Although any development would be years down the road, St. Louis, Mo.-based wind energy developer Wind Capital Group purchased a proposed wind power project in central Kansas, a company official said Friday.
When the film "A Dolphin Tail" opened in Great Bend last weekend, 8-year-old Addie Ehrlich was among the first in line.
On a recent afternoon, dozens of students from Jefferson Elementary School roamed the Long Pumpkin Patch northeast of Great Bend.
Timber! Well, sort of.
For the Unified School District 428's proposed policy governing electronic communications between teachers and students, it was takes three and four at the School Board's luncheon meeting Tuesday.
PARADISE – Paradise lost?
SUSANK – Things are dry in the northeast Barton County community of Susank, and they are about to get dryer. The Russell Rural Water District No. 3 based there issued a notice to its users this week requesting they do what they can to save water, a resource made more precious by the blistering hot, dry summer.
Shingles is a painful, debilitating disease, one that particularly attacks those 60 and older. There is a vaccine, but it is costly.
KANSAS CITY, Mo. – It is the gig of a lifetime for Great Bend native and rising opera star Bryan Pinkall.
An 80-acre swatch of rural Barton County will be the hub of some global discussion this week as the Dominican Sisters' Heartland Farm hosts the Sirolli Institute international fall forum.
The brochure reads "own a piece of history or make your own."
"Blessed are the peacemakers, for they will be called children of God. – Matthew 5:9"
As the Barton County Health Department braces for the approaching flu season, public health educator Janel Rose, said there should be no shortage of influenza vaccine for 2011-2012.
ANTHONY – Over 1,300 miles separate New York City and Anthony, but a bond cultivated between the communities since the 9/11 terrorist attacks erases that distance. And, as America solemnly commemorates the 10th anniversary of fateful September morning this weekend, they, along with Great Bend, will again be inexorably linked.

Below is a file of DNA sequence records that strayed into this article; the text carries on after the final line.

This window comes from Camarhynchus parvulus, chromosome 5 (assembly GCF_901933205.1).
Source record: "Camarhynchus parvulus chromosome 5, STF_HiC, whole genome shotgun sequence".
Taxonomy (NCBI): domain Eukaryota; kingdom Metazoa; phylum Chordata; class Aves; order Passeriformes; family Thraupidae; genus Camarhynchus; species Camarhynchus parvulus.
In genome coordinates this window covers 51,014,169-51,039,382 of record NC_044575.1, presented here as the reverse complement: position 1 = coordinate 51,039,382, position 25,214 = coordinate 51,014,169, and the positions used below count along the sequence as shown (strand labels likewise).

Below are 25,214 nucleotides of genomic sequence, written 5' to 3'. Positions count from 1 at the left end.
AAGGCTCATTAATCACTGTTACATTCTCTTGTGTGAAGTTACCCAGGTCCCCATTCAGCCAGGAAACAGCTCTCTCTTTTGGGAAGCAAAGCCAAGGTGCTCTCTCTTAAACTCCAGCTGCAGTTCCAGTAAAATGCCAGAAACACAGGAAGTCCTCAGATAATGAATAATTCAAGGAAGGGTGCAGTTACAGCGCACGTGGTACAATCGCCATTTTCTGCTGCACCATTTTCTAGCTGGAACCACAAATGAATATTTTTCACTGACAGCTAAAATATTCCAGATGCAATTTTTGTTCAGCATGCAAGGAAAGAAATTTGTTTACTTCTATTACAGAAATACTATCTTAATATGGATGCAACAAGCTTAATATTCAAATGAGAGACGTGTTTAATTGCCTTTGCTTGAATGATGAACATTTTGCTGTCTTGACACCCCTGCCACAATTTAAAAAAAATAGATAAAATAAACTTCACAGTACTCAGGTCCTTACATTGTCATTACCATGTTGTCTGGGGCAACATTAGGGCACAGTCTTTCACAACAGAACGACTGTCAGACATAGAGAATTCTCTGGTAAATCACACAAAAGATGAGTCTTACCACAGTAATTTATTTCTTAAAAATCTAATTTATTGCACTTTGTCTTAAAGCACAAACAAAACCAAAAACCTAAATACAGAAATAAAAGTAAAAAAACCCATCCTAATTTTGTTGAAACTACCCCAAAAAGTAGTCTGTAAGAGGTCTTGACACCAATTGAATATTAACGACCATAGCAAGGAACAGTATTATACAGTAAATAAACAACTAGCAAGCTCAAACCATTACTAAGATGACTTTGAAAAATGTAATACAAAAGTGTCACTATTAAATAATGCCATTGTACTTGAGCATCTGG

Wanted: A few good performers, or at least some well-seasoned ones.
MANHATTAN – Kansans aren't talkin' turkey like they used to.
There is Thanksgiving to give thanks.
There were a lot of factors to weigh when it came to the tons of sand Barton County uses for road maintenance, the decision to purchase a new dredge or the continued buying of sand from a private vendor.
We have a lot of blessings to be thankful for this Thanksgiving. There are gas prices that are among the lowest in the country and an economy that is showing signs of recovery.
For years now, Barton County has benefited from state dollars that have helped keep the county's infrastructure in tip-top shape. A big part of that success can be attributed to County Engineer Clark Rusco, County Administrator Richard Boeckman said Monday morning.
The possibility that the State of Kansas could rob highway project funds to solve the state's fiscal crisis has come up at recent Barton County Commission meetings. Local officials are worried about work that is promised to the area but that now may be delayed if not cancelled.
Encouraged by the lowest gas prices in recent memory and a brighter economic outlook, the number of those going over the river and through the woods this Thanksgiving weekend will be the highest in several years.
It is a sign of the times.
Great Bend motorists and bicycle enthusiasts will begin to notice some new traffic signs and markings around Great Bend. The installation of bicycle awareness signs started Friday afternoon and the painting of sharrows started Tuesday, all of which should be done by today.
It's been a busy year at the historic Great Bend Drag Strip said Hank Denning, president of the Sunflower Rod and Custom Association. He gave his annual report on the activities at the track during the City Council meeting Monday night.
Barton County commissioners who attended the Kansas Association of Counties annual meeting in Wichita last week came away with two overall impressions. First, the State of Kansas is in dismal financial straits, and second, Barton County is in good shape compared to most of its 105 peers counties.
On Friday, Great Bend Street Department personnel began installing bicycle awareness signs along what will become the city's first bike route. It follows 19th Street west to McKinley and McKinley south to the Sports Complex.
Page 1 of 1